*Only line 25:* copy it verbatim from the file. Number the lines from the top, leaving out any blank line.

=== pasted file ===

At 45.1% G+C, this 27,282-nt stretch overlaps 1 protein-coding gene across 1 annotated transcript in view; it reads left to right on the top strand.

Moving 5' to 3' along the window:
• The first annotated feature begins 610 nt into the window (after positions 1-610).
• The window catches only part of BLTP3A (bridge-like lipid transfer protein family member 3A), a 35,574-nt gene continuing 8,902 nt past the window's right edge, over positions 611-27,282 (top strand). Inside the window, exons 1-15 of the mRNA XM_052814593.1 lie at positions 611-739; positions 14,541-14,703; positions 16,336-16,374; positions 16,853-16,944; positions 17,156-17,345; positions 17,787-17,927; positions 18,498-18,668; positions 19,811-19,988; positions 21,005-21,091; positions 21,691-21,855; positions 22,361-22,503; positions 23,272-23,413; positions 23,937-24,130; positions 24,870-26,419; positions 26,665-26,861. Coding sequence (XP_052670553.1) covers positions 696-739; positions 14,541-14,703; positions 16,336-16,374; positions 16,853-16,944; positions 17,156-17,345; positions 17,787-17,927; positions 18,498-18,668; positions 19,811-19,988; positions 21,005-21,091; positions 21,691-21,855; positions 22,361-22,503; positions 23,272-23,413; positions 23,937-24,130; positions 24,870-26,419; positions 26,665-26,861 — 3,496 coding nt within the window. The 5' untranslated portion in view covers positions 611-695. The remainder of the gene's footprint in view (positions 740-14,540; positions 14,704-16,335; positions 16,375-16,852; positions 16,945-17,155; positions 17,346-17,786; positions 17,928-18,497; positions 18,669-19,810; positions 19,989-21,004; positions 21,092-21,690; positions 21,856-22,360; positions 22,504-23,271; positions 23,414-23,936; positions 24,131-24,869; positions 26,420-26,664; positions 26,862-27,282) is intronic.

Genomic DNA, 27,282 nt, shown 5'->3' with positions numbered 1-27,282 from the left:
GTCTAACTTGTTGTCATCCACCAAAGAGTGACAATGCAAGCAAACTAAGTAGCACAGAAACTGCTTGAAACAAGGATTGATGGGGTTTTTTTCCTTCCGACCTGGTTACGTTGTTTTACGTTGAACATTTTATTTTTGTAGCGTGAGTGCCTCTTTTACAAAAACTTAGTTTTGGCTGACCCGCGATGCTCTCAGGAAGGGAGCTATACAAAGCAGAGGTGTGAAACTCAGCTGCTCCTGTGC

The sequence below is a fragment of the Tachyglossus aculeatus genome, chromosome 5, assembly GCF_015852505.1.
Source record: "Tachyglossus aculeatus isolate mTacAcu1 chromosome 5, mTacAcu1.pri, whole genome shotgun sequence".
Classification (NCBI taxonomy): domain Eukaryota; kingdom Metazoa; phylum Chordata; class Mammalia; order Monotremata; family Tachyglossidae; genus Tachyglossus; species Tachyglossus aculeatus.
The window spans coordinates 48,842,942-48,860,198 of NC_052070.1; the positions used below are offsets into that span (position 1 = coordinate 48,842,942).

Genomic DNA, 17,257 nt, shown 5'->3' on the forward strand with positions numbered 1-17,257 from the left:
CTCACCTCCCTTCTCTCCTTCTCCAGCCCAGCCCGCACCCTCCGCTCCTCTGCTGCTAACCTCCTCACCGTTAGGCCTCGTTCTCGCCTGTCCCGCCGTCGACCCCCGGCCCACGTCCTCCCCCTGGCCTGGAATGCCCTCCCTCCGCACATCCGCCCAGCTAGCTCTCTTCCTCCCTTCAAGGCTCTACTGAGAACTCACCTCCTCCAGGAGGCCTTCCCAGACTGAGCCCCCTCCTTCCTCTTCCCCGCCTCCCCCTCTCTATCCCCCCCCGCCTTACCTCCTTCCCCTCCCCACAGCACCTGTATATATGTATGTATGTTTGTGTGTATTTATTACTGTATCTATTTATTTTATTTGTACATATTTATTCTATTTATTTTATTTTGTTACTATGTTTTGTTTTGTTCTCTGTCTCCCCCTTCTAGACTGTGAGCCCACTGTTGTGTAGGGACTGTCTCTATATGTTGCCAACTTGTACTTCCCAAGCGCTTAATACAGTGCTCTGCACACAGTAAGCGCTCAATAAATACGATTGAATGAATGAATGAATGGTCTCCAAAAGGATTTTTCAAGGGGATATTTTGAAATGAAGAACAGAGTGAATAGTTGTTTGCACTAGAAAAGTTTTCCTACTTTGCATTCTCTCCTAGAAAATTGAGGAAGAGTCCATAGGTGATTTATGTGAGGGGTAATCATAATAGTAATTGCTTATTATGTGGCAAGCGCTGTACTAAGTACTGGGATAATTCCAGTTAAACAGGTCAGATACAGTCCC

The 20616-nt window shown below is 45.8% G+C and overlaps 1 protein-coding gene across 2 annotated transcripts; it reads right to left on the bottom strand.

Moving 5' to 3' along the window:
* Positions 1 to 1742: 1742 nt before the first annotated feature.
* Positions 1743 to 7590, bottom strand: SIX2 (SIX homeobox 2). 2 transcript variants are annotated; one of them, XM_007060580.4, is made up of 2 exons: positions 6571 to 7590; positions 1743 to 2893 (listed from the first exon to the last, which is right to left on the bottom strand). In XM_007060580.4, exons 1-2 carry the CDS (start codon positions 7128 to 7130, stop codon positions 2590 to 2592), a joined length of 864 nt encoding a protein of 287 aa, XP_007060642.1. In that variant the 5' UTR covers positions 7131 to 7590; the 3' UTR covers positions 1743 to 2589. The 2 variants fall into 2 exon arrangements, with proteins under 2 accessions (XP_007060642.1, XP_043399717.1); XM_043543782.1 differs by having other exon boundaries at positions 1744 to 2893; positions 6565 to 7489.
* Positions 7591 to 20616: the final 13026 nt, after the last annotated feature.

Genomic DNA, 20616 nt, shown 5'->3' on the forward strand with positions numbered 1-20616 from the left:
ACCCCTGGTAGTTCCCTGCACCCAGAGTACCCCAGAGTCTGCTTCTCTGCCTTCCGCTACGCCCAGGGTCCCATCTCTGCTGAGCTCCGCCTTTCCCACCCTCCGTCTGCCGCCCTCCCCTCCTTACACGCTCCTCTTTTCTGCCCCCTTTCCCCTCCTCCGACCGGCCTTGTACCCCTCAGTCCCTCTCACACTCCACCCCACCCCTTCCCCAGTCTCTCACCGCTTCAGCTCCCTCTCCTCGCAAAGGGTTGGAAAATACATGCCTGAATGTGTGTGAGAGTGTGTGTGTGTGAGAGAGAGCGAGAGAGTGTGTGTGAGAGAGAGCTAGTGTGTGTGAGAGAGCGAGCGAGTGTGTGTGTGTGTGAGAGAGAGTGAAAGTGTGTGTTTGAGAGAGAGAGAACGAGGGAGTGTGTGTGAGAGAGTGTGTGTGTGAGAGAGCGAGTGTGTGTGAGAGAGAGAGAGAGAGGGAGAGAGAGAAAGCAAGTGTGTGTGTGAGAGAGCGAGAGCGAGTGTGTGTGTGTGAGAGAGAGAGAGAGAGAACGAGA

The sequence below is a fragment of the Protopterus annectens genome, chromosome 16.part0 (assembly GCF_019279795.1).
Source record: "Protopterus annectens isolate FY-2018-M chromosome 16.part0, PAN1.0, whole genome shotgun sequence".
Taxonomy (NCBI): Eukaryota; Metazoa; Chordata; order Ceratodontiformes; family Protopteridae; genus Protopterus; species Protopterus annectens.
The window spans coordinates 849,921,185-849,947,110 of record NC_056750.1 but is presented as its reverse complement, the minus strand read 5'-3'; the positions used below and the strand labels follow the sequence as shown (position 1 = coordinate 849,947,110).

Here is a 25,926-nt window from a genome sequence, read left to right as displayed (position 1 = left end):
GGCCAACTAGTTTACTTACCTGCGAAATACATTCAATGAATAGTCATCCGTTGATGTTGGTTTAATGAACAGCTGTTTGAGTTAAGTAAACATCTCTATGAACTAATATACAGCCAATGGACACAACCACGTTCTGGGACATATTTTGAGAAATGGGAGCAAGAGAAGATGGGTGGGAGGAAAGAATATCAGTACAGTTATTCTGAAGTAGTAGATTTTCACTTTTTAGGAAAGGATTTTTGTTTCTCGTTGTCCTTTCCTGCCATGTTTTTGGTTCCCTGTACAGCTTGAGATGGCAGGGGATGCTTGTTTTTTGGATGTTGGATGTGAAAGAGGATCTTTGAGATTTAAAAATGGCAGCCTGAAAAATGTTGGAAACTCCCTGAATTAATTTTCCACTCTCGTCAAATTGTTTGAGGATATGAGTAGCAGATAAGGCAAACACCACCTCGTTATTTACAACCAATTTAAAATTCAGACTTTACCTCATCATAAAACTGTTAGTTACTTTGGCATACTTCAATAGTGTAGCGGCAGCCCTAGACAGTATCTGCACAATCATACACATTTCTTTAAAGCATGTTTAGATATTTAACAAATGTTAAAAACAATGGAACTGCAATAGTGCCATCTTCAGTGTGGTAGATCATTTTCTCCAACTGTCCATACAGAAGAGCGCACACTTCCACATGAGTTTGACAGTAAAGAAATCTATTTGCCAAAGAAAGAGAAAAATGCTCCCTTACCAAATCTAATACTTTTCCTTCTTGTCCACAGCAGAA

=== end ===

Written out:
GGCCAACTAGTTTACTTACCTGCGAAATACATTCAATGAATAGTCATCCGTTGATGTTGGTTTAATGAACAGCTGTTTGAGTTAAGTAAACATCTCTATGAACTAATATACAGCCAATGGACACAACCACGTTCTGGGACATATTTTGAGAAATGGGAGCAAGAGAAGATGGGTGGGAGGAAAGAATATCAGTACAGTTATTCTGAAGTAGTAGATTTTCACTTTTTAGGAAAGGATTTTTGTTTCTCGTTGTCCTTTCCTGCCATGTTTTTGGTTCCCTGTACAGCTTGAGATGGCAGGGGATGCTTGTTTTTTGGATGTTGGATGTGAAAGAGGATCTTTGAGATTTAAAAATGGCAGCCTGAAAAATGTTGGAAACTCCCTGAATTAATTTTCCACTCTCGTCAAATTGTTTGAGGATATGAGTAGCAGATAAGGCAAACACCACCTCGTTATTTACAACCAATTTAAAATTCAGACTTTACCTCATCATAAAACTGTTAGTTACTTTGGCATACTTCAATAGTGTAGCGGCAGCCCTAGACAGTATCTGCACAATCATACACATTTCTTTAAAGCATGTTTAGATATTTAACAAATGTTAAAAACAATGGAACTGCAATAGTGCCATCTTCAGTGTGGTAGATCATTTTCTCCAACTGTCCATACAGAAGAGCGCACACTTCCACATGAGTTTGACAGTAAAGAAATCTATTTGCCAAAGAAAGAGAAAAATGCTCCCTTACCAAATCTAATACTTTTCCTTCTTGTCCACAGCAGAA